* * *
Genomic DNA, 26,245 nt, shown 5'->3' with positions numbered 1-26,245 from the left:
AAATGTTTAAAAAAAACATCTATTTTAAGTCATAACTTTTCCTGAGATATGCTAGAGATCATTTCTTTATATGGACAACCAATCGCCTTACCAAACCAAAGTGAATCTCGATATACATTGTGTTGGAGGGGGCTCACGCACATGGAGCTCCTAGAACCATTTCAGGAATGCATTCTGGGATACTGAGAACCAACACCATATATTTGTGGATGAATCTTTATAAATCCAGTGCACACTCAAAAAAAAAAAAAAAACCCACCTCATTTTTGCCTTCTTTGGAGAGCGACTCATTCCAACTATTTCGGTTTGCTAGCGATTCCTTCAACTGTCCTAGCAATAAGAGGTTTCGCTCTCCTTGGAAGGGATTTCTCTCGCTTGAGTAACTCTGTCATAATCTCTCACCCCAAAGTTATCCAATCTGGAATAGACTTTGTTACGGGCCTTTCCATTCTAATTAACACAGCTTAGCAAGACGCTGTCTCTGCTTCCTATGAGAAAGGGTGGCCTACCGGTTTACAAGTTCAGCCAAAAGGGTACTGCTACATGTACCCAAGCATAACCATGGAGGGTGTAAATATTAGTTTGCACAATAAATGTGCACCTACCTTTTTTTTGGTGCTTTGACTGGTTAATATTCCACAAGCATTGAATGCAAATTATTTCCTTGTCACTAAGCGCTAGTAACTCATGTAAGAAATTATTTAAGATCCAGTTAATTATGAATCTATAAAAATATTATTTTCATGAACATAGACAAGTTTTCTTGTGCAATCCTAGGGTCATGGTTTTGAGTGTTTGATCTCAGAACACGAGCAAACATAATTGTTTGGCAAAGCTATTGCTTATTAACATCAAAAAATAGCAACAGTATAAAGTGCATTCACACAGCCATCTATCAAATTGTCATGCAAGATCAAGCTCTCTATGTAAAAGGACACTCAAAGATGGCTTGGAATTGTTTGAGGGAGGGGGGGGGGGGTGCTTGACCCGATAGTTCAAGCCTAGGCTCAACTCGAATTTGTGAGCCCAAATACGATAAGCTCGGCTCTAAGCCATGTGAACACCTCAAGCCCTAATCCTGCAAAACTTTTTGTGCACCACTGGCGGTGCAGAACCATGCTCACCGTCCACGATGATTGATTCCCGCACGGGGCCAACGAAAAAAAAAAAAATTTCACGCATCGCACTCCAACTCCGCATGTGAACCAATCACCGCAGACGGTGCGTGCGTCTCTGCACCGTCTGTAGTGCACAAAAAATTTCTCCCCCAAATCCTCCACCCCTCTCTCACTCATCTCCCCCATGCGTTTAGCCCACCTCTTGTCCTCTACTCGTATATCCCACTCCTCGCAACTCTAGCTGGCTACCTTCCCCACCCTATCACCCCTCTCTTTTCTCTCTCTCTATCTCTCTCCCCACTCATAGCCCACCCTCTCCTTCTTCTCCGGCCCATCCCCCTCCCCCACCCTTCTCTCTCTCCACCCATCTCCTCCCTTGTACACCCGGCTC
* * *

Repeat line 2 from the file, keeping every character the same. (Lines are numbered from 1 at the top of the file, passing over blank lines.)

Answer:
AAATGTTTAAAAAAAACATCTATTTTAAGTCATAACTTTTCCTGAGATATGCTAGAGATCATTTCTTTATATGGACAACCAATCGCCTTACCAAACCAAAGTGAATCTCGATATACATTGTGTTGGAGGGGGCTCACGCACATGGAGCTCCTAGAACCATTTCAGGAATGCATTCTGGGATACTGAGAACCAACACCATATATTTGTGGATGAATCTTTATAAATCCAGTGCACACTCAAAAAAAAAAAAAAAACCCACCTCATTTTTGCCTTCTTTGGAGAGCGACTCATTCCAACTATTTCGGTTTGCTAGCGATTCCTTCAACTGTCCTAGCAATAAGAGGTTTCGCTCTCCTTGGAAGGGATTTCTCTCGCTTGAGTAACTCTGTCATAATCTCTCACCCCAAAGTTATCCAATCTGGAATAGACTTTGTTACGGGCCTTTCCATTCTAATTAACACAGCTTAGCAAGACGCTGTCTCTGCTTCCTATGAGAAAGGGTGGCCTACCGGTTTACAAGTTCAGCCAAAAGGGTACTGCTACATGTACCCAAGCATAACCATGGAGGGTGTAAATATTAGTTTGCACAATAAATGTGCACCTACCTTTTTTTTGGTGCTTTGACTGGTTAATATTCCACAAGCATTGAATGCAAATTATTTCCTTGTCACTAAGCGCTAGTAACTCATGTAAGAAATTATTTAAGATCCAGTTAATTATGAATCTATAAAAATATTATTTTCATGAACATAGACAAGTTTTCTTGTGCAATCCTAGGGTCATGGTTTTGAGTGTTTGATCTCAGAACACGAGCAAACATAATTGTTTGGCAAAGCTATTGCTTATTAACATCAAAAAATAGCAACAGTATAAAGTGCATTCACACAGCCATCTATCAAATTGTCATGCAAGATCAAGCTCTCTATGTAAAAGGACACTCAAAGATGGCTTGGAATTGTTTGAGGGAGGGGGGGGGGGGTGCTTGACCCGATAGTTCAAGCCTAGGCTCAACTCGAATTTGTGAGCCCAAATACGATAAGCTCGGCTCTAAGCCATGTGAACACCTCAAGCCCTAATCCTGCAAAACTTTTTGTGCACCACTGGCGGTGCAGAACCATGCTCACCGTCCACGATGATTGATTCCCGCACGGGGCCAACGAAAAAAAAAAAAATTTCACGCATCGCACTCCAACTCCGCATGTGAACCAATCACCGCAGACGGTGCGTGCGTCTCTGCACCGTCTGTAGTGCACAAAAAATTTCTCCCCCAAATCCTCCACCCCTCTCTCACTCATCTCCCCCATGCGTTTAGCCCACCTCTTGTCCTCTACTCGTATATCCCACTCCTCGCAACTCTAGCTGGCTACCTTCCCCACCCTATCACCCCTCTCTTTTCTCTCTCTCTATCTCTCTCCCCACTCATAGCCCACCCTCTCCTTCTTCTCCGGCCCATCCCCCTCCCCCACCCTTCTCTCTCTCCACCCATCTCCTCCCTTGTACACCCGGCTC